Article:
It's also a little frustrating when you realize that an author has created a universe with an interesting back history and potentially fascinating tech, but has chosen not to tell the story his readers hoped for; we get a tantalizing glimpse of the beliefs, behaviors and mores of a society where immortality is possible -- our protagonist has an almost visceral bias against prosthetics, against people whose memories are incomplete and had to be reconstructed from history and hearsay, and a fear of experiencing her own death even if it's only temporary -- but MacLeod devotes very little time to following through, seeming to prefer to focus on the overwrought theatrical productions of a Eurydicean playwright instead. It would have been interesting to see in greater detail the horrors of the Hard Rapture up close and personal, rather than obliquely, or to see how the varied pockets of humanity, with their very different moral belief systems (I'm still giggling at "Latter-day Adventists"), ping up against each other. The writing gets more vague during the final third of the book, and the motivations of different characters become more difficult to follow just at the point where things ought to become a lot more clear; there are also a few stray plot threads where Chekhov's gun never goes off. In some ways it feels like MacLeod bit off more plot than he could chew for a book of this length. With all that said, Newton's Wake is at its best an engaging read, with a raft of interesting ideas for later cogitation.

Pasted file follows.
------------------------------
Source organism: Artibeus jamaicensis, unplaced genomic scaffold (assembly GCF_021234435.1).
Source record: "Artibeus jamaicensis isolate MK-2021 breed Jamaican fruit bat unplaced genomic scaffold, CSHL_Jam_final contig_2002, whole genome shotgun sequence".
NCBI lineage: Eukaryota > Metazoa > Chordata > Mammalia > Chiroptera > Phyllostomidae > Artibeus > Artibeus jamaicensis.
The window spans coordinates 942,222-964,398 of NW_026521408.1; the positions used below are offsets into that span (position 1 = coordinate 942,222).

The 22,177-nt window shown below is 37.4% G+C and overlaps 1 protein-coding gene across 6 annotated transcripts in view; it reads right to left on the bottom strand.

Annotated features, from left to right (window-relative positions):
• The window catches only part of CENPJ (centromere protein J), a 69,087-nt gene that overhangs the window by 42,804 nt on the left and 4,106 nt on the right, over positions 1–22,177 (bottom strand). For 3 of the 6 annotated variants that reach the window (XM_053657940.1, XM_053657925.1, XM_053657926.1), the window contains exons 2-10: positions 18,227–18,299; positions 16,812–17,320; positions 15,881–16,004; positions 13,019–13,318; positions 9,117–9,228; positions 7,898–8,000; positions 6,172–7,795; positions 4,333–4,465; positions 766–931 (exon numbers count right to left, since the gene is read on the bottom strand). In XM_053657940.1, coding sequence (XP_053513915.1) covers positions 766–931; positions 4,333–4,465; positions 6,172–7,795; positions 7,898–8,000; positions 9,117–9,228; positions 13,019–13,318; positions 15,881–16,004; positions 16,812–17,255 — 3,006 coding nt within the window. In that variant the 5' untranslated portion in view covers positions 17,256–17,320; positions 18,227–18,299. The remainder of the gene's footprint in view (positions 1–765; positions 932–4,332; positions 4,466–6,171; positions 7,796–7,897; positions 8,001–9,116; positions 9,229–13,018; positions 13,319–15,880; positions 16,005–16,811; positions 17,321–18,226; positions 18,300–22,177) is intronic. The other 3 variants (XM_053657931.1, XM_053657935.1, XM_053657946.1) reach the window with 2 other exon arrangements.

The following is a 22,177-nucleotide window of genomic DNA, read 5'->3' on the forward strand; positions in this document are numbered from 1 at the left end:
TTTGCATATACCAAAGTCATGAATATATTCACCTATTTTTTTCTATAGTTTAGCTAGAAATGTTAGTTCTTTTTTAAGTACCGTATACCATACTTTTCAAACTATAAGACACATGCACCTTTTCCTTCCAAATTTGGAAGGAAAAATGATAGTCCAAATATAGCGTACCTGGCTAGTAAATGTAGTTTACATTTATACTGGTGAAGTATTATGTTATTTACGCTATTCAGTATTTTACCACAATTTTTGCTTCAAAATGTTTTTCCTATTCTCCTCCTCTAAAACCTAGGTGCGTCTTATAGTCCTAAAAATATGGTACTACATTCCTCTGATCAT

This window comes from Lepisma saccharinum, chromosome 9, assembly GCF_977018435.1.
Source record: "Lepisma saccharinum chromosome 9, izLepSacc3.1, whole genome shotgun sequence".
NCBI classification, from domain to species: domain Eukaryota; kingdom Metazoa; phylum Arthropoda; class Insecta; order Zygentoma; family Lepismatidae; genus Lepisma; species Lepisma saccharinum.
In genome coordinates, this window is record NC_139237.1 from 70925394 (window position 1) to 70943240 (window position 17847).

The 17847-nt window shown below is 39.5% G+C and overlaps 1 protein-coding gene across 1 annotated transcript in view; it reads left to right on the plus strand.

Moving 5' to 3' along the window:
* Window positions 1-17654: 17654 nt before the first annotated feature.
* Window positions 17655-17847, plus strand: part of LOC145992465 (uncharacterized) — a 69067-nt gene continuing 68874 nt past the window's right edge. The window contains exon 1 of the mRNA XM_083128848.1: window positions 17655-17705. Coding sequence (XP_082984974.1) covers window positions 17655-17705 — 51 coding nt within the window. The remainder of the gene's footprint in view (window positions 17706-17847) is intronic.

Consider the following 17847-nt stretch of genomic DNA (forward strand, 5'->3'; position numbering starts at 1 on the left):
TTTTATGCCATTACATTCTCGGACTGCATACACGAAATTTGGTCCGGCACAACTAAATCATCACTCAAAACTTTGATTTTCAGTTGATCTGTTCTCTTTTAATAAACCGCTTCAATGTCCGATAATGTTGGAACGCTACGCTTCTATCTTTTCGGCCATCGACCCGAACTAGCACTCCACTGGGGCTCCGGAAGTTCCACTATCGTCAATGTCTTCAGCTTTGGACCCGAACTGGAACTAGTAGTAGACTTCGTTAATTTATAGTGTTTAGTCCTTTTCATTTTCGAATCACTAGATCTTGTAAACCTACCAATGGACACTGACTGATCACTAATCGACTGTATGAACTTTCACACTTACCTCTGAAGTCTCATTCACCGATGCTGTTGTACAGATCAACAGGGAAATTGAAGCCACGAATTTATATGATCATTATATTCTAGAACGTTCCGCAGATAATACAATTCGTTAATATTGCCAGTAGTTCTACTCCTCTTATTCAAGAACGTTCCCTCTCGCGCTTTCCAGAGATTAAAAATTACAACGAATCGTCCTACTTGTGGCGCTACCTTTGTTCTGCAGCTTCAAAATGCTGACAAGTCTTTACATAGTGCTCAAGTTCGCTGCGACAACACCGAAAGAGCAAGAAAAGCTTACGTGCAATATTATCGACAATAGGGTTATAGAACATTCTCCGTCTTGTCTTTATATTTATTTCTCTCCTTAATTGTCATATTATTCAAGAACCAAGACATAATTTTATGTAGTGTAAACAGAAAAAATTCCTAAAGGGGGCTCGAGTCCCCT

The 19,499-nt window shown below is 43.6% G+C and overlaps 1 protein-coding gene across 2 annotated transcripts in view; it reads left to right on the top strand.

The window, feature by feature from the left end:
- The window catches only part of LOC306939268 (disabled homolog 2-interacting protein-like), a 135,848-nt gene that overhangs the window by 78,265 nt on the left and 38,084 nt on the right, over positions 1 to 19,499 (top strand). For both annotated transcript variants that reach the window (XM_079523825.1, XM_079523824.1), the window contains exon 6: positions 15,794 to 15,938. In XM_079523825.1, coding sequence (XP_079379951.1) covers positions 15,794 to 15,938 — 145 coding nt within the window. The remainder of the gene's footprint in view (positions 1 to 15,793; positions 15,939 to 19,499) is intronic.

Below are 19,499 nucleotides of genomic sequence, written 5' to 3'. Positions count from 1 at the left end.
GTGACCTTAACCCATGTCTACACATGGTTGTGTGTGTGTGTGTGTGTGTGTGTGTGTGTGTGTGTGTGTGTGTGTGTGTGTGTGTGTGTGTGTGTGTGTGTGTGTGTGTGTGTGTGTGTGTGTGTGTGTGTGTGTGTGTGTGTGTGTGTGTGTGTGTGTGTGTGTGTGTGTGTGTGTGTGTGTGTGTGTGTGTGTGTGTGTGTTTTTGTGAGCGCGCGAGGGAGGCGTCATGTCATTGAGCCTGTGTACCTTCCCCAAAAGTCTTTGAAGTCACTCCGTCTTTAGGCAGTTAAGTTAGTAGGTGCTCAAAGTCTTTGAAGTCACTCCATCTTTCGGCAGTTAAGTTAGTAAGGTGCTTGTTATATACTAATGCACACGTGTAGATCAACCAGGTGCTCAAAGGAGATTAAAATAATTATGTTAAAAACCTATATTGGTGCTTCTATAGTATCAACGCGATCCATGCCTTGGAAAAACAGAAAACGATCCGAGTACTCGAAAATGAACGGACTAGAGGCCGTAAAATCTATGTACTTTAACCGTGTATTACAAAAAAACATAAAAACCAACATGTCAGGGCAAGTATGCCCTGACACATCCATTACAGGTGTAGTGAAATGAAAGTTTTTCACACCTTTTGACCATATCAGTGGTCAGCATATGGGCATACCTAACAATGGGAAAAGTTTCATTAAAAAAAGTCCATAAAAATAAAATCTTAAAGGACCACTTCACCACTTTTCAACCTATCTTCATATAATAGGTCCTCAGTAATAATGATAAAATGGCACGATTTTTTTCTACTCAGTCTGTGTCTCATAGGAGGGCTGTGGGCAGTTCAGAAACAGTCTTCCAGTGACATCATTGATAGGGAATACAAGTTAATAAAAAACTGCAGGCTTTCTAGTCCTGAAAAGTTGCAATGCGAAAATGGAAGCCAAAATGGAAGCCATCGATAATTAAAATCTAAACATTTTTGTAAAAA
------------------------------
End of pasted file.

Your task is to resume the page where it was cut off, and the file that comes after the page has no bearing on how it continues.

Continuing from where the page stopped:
(edited) Finished 25 January:
This book is difficult to classify, especially since it seems to be entry #1 in a YA trilogy. It might be a straightforward government-paranoia thriller, or it might be something else. Spaceship-style craft appear, but are they alien in origin or do they come from somewhere closer to home? People are mysteriously dropping dead on a small island off the coast of Maine, but is it an unknown virus or the result of overconsumption of a strange crystalline substance? And what precisely is SYLO, the military group that arrives to blockade the entire island and uses deadly force to prevent anyone from leaving? The book raises a lot more questions than it answers, presumably to get readers to buy the next installment.
The story is fast-paced and intense, if relatively simplistic (this is a YA novel, after all), with an indifferent writing style. But I'm not sure that lack of style is going to matter much to the target audiences. It bothered me enough that I took a few months to finish the book, because although the story was interesting, the first-person voice (of protagonist Tucker Pierce) was not. I had a difficult time empathizing with Tucker or his problems; the character came across as so bland that he simply didn't provide a compelling reason to keep reading. In many ways this book would have been a better read if the protagonist had been Tori Sleeper, the lobsterman's daughter who is Tucker's love interest.
We'll be discussing this book on the book group shortly. I get the feeling I'm going to be holding the minority viewpoint.